Any Zuikoholics would know that Olympus has a clear line in defining the lenses in the E-system. Apparently, it is categorized in three distinct grades: Standard Grade (SG), High Grade (HG) & Super High Grade (SHG).
For a normal consumer, this does not mean much, except that the higher the grades go, the higher the price.
Now for shutterbugs, more questions are abegging. What really matters if I move to a higher grade? What to gain? Nothing to lose? If it's getting better, will the high price justify it?
For me, I had started with the SG lenses namely the kits of 17.5-45mm & 40-150mm. These lenses were the defacto for my early foray in E-system; though, I have to admit that since I was not a beginner in photography when I got my first E-system camera, I did purchase the 11-22mm beforehand. And, it is a HG lens!
With the 3 lenses, I found myself understanding the precise difference of the grades. Olympus did not simply grade the lines by the differing optical speed, but also the overall quality.
I quickly found that the 11-22mm was really kicking the two kits' "asses"!
Optically superior, better build quality and superb tactile response were the immediate attributes that I quickly appreciated. Once I saw the images on the computer screen, the 11-22mm lens yearned for a better companion.
This was really an example of how Olympus really put the grades on their Zuikos. Simple and true!
Let's look at the current line of Zuikos. There are about 20 or so lenses, which is about 7 lenses per grade. Well, I stopped counting...
With the SG the most obvious trait is that these lenses tend to have f/4-5.6 openings. In no way fast; however, they are very compact and light! Ingenious optics with the ultra wide and generous spread of ED elements for telephotos mean that the SG is in now way inferior. Optically may be a bit lower than the HG range, but by not much!
I have also tested the 9-18mm and 70-300mm lenses, I found them to be high performers! The only gripe I have with these range is the slightest tend for chromatic aberration at strong contrast at the periphery of the frame. Nothing too serious, though!
For the price, I will not complain much on the build quality and ergonomics. It is simply as good as it gets!!
As time went by, I slowly sold the kit lenses and replaced them with the HG lenses. Along came the 14-54mm, 50mm and 50-200mm. The 11-22mm was not lonely anymore, and these lenses had f/2.8-3.5 openings as a minimum! That's fast!!!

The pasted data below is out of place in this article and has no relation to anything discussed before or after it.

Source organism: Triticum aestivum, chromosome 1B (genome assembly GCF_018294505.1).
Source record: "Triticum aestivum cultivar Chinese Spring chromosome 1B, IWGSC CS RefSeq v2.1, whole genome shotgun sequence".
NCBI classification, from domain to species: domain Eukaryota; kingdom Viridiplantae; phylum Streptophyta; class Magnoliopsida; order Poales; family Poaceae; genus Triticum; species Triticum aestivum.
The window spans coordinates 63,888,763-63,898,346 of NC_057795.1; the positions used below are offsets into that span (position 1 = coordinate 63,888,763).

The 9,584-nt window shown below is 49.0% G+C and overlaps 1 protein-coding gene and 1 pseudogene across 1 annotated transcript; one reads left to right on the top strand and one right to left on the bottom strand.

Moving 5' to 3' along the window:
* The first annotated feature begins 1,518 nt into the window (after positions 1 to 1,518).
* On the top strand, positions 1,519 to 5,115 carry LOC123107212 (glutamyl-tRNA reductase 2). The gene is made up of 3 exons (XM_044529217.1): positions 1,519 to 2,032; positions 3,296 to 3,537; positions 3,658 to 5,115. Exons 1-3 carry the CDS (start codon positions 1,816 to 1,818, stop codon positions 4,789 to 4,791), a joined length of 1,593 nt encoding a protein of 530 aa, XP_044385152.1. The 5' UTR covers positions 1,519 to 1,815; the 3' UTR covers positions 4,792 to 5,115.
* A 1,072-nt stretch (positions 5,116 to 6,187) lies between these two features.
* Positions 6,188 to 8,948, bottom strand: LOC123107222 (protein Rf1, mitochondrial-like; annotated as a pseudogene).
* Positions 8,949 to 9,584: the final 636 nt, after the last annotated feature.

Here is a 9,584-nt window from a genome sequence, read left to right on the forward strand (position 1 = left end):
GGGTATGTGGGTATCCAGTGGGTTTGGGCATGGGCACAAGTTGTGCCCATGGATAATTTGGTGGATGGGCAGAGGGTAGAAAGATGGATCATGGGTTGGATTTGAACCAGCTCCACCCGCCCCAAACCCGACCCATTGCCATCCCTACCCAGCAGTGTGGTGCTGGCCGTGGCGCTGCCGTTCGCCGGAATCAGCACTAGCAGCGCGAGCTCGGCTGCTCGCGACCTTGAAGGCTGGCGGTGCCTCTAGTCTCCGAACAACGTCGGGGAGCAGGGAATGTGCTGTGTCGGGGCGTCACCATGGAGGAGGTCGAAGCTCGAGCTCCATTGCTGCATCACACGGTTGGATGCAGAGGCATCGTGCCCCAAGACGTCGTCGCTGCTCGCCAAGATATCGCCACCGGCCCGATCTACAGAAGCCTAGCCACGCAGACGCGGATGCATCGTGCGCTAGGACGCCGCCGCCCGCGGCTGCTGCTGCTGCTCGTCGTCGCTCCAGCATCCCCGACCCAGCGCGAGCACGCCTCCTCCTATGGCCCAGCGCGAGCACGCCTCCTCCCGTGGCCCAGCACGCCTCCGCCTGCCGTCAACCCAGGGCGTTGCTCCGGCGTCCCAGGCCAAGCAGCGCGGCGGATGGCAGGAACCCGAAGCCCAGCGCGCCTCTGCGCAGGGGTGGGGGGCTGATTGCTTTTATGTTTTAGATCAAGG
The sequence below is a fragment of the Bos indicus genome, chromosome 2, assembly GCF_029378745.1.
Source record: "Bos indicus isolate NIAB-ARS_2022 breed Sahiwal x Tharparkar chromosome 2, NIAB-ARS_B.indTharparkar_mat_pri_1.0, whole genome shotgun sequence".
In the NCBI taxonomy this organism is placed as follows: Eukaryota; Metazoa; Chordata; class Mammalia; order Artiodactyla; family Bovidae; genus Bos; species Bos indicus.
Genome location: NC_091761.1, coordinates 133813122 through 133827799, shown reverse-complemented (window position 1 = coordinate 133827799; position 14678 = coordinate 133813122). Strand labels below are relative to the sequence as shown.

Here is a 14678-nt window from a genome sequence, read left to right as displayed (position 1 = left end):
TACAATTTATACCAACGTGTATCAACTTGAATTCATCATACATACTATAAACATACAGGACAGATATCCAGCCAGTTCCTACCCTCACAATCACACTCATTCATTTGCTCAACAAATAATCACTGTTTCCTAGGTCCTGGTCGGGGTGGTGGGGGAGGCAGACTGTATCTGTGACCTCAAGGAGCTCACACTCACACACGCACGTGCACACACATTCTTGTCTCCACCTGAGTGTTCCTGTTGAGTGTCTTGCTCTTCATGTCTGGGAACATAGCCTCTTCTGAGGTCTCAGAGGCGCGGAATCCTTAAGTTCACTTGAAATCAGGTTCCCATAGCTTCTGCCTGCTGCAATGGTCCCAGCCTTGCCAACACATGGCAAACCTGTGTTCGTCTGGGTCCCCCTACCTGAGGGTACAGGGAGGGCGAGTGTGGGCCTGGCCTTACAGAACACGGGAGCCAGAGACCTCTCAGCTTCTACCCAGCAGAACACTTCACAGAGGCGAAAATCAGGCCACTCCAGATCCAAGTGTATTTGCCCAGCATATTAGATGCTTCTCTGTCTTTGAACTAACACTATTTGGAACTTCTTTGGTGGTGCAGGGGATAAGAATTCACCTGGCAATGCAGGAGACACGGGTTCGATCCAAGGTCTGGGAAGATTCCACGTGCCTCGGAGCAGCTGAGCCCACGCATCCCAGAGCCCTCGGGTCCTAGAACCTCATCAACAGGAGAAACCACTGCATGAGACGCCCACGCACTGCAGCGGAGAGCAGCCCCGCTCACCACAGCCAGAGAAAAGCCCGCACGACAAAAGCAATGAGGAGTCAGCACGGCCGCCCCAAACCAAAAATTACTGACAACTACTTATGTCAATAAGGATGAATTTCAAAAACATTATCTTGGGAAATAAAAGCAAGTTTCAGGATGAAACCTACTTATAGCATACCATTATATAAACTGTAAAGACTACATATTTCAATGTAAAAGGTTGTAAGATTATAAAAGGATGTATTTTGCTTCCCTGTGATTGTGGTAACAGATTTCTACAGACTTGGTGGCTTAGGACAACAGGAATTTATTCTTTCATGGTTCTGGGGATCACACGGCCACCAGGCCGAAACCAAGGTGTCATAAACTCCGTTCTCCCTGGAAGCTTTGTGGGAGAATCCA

The funny thing was, I was shooting with the E-510, which was not weathersealed!! Odd, wasn't it. Part of the HG lenses were for this feature, and the body was not up to par!
The most notable uniqueness of the HG line is the ability to provide high zoom range from 12mm to 200mm with just 2 lenses, with the speed honorably starting at f/2.8. And the close focusing distance of these lenses are just great for pseudo-macro shooting, too!
Olympus put a HG sticker on these lenses for a reason, and this means that it's not really the best of the Zuikos! And, from my assessment, this is true!
Don't get me wrong. The HG lenses are exceptional, but there a quirks that need to be told to understand why it's not the Top-of-the-Line Zuiko!
I never really got the 8mm Fish Eye, and it's such a specialized lens, I hadn't found a reason to own it.
From the 11-200mm range, I could tell that the 11-22mm was the best performer!! The 14-54mm was not sharp enough unless at f/4, the 50-200mm had annoying bokeh, and the 50mm macro simply was a focusing nightmare! If you can live with these quirks, you are Okay with the Zuikos. There's no need to look much further!
I couldn't! I yearned for higher performance!
Enter the 14-35mm. This was the first SHG lens that I bought. And boy, this was an optic marvel. I paired this with the 50-200mm, and boy did the 50-200mm struggled to keep up. This eventually made me move up to 35-100mm. Alas, to fund for it, I had to sell off all of the HG line except for the 50mm macro.
The SHG are high performance lenses. Big, fast, and heavy! I kid you not. Essentially, the biggest attribute of the SHG lenses is not the mind-boggling F/2 aperture, specifically designed for low light and more creative control.
In practical terms, it is catered for Full-frame type of shooting. You see, the behaviour of these lenses matches the Canikon F/2.8 variants. I think that Olympus is really trying to penetrate the pros by matching it as close as possible with the Big Boys. I won't comment on their market success; but, suffice to say that Olympus took the telecentricity aspect a bit too far and made a behemoth of lenses that are optically superb!
What I learn when I move up to SHG, I have to change my shooting style. And this is by no means an easy feat!!! Focusing distance are much farther than the HG variants, and the weight! Boy, these lenses are really heavy!! Back pain and arm stiffness may be the common ill-effect after hours of shooting, but the soothing of the eyes appreciating the optical perfections made all pain go away. It's really worth it. If you have the dough, please splurge on it!
There... my observations on the Zuiko grades. They may be different, but they are alike all the same. All the ranges have their own strength and weaknesses. Learn your needs, and buy the right lenses. Do have confidence when putting the lenses on, as the performance of Zuikos are actually above par from the competition.
Grades... who needs them, actually? It may be good for marketers, though!